My Lords, it is the turn of either the Cross Benches or the Bishops, and I would imagine that the House will want to hear from the Bishops before we go to the Cross Benches and then back to the Labour Benches.
My Lords, if the rhetoric about the northern powerhouse is to have any reality behind it, it has to include access to culture and cultural developments. In the light of that, will the Minister give an assurance that the sword of Damocles hanging over the National Media Museum in Bradford might at last be lifted? Sometimes up there it feels as if London is saying, “Out, damned spot!”.
I beg your pardon; I thought that the right reverend Prelate referred to Manchester. I think that the right reverend Prelate was referring to the Royal Photographic Society collection, some of which has now been moved to London. That move has provided far better access to the collection because the Victoria and Albert Museum has committed to digitising the collection and thus make it more widely available.
My Lords, for 20 years I had the honour to be heavily involved in the National Maritime Museum, which is now Royal Museums Greenwich, and was chairman for 10 years. Many of us felt that the big 12 in this country are so rich with their works of art and everything we have on that side. Our collections are marvellous. We discussed many times that, to really help the regional museums, the big 12 should use much of their collections which are below decks, to use an expression, and not above—nearly 90%—for exhibitions to go right round the country. That would have a huge effect on places, not just educationally and locally, but for tourism, which is a very important factor for the future. Will the Minister please look into that to see whether it can be encouraged and helped?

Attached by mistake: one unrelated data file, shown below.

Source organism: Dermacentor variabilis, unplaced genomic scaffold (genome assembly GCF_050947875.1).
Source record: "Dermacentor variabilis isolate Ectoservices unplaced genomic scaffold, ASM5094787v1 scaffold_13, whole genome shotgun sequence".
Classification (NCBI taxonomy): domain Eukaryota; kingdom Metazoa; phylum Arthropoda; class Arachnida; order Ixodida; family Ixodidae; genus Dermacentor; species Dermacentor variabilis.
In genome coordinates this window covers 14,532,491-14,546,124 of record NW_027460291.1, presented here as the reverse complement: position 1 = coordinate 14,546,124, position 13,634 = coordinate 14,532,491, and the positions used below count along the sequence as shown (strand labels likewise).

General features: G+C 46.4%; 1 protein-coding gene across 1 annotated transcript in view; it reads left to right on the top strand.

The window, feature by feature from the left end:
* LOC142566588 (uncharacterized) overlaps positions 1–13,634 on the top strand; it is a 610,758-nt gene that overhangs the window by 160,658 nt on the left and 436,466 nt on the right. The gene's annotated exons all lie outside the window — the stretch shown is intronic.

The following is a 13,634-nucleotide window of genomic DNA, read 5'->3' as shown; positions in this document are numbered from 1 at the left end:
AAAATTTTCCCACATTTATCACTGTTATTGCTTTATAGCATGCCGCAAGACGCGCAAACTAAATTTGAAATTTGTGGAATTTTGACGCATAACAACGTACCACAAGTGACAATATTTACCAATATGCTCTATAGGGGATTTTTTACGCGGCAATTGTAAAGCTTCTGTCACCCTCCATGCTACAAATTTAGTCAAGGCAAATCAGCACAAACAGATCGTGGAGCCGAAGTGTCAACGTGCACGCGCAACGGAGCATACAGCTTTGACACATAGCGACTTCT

My Lords, perhaps I should point out to my noble friend that the national museums do in fact span the country. The Royal Armouries, the Tate, the Natural History Museum and the Science Museum all have regional sites outside London. The national collections have partnerships with other organisations, focusing not only on loans but on sharing skills, expertise, education and learning, and working with communities.
My Lords, I think that the noble Baroness was referring to the Jorvik Viking Centre in York. As we all know, it suffered a great deal of flooding damage earlier this year, or last year, and is now looking to raise a total of £2 million—£500,000 from general public fund-raising ventures and the remainder from private trusts, foundations and corporate sponsorship. I should point out to the noble Baroness and the House that York Minster, York Museums Trust and York Theatre Royal are all helping with items from the museum to be on show.